Monday, September 16, 2013

The Long Road

I'm sorry it's been so long since I've posted. I think about it every day but just haven't had the energy.

I continue to learn, over and over, just how slow this recovery is going to be. A lot of time it feels like I'm just treading water. That said, I did have some significant progress in the past week.

In my last post I mentioned that we met with Doctor Rad on the 6th and she told me that the mucous can be a problem off and on for several months. That day I decided I needed to stop waiting for perfect conditions before I tried eating.

The thrush improved a few days later and I started trying to eat more. I've eaten one meal and a snack or two every day since. I started with cereals that I would let get soggy. I've also tried sliced bananas in milk (or in combination with cereal). Later this week I progressed to poached eggs on well-buttered toast. I've also had chicken noodle soup and yogurt. Today I had a whole bowl of lentil soup. I also tried ice cream - it was alright.

Eating is a chore. The food tastes okay, especially at first, but my saliva is thick so whatever food I put in my mouth turns pasty fairly quickly. After chewing I have to rinse each bite down with a swig of water. It takes a long time. It's hard to figure out things to eat that are appetizing and have the right characteristics: mostly that it is very wet.

There is not much joy in eating at the moment. My tastes buds and my saliva production are just two more things that will improve slowly over many months. One or both of them might never fully recover.

I really want to eat! I want to get rid of the feeding tube. My favorite sleeping position is on my stomach and I haven't been able to sleep that way for months. I can't wait to have that ability back. I'm probably a few weeks away from tube removal. Obviously, I need to be getting all of my nutritional needs through my mouth for that to happen.

So eating more is kind of big news. The other news is that I've been completely off the opioid pain medications for several days now. My mucositis is mostly healed. That tongue sore is still there but much less painful now, and slowly healing. That's also contributing to more eating.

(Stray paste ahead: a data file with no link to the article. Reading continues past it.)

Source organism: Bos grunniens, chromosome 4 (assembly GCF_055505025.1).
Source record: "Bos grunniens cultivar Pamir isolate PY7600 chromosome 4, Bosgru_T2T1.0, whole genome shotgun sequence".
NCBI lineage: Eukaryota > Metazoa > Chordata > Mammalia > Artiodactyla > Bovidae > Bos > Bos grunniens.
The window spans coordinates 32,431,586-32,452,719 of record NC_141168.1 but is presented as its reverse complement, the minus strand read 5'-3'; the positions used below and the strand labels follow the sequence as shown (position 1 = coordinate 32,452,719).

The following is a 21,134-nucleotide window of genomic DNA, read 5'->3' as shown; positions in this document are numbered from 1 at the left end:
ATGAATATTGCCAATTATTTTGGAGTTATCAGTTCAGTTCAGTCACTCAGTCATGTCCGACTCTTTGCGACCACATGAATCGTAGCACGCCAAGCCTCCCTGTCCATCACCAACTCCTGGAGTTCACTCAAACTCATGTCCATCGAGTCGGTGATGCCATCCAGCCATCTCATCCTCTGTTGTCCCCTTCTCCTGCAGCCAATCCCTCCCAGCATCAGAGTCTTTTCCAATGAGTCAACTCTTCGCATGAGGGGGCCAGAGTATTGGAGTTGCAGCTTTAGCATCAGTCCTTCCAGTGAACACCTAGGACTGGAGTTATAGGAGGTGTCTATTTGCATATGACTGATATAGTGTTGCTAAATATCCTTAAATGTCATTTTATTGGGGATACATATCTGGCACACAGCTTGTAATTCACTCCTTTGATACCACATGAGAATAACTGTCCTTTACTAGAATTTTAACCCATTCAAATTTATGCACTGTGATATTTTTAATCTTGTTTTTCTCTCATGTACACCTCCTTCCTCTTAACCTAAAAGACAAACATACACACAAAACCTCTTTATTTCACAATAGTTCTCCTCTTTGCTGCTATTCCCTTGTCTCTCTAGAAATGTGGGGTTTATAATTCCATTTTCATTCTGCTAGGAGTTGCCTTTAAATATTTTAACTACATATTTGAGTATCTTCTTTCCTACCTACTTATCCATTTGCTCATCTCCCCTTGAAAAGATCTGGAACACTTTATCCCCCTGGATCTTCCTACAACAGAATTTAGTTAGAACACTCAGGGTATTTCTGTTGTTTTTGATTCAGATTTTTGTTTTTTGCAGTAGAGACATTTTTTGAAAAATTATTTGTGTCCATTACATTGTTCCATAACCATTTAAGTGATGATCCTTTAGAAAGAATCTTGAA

I've been getting off lots of medications, and in fact the only ones I'm on regularly now are the Flucanozole to keep the thrush at bay, and the laxatives to counter the opioid-induced constipation. Now that I'm off the opioids, the constipation should begin to improve and I should be able to get off of the laxatives. I see the gastroenterologist later this week and we can evaluate.

One random observation: the skin on my neck and cheeks is baby soft. It was all slowly destroyed by the radiation and is now all new skin. Wonderful Wife likes the feel of it. So do I! But I don't recommend radiation treatment as a way to get softer skin. My beard is still not growing back - just a little peach fuzz.

I still have the threat of gagging coughing attacks from mucous hanging in my throat, although I have learned how to suppress them with relaxation and sips of water. The suppressed fits still cause me to break out in a sweat and take several minutes to calm. And they piss me off.

Our old friend the sinus infection is still with me. It got knocked down significantly by the fourth round of antibiotics that ended a week and a half ago, but of course is still not completely resolved. It is my biggest complaint at the moment. Most nights, around midnight or 1:00 AM, it starts draining into my mouth and throat. It's not a drip, it's a stream. And it lasts the rest of the night, making it hard to fall asleep and waking me every hour or so. It's seriously interrupting my sleep, which makes me angry because I need that sleep for recovery. Doctor Chemo did not want to start me on another antibiotic right away (as of the 11th) but we called today to tell her we really need to do something about it. Another reason she wanted to try to avoid another course of antibiotics is...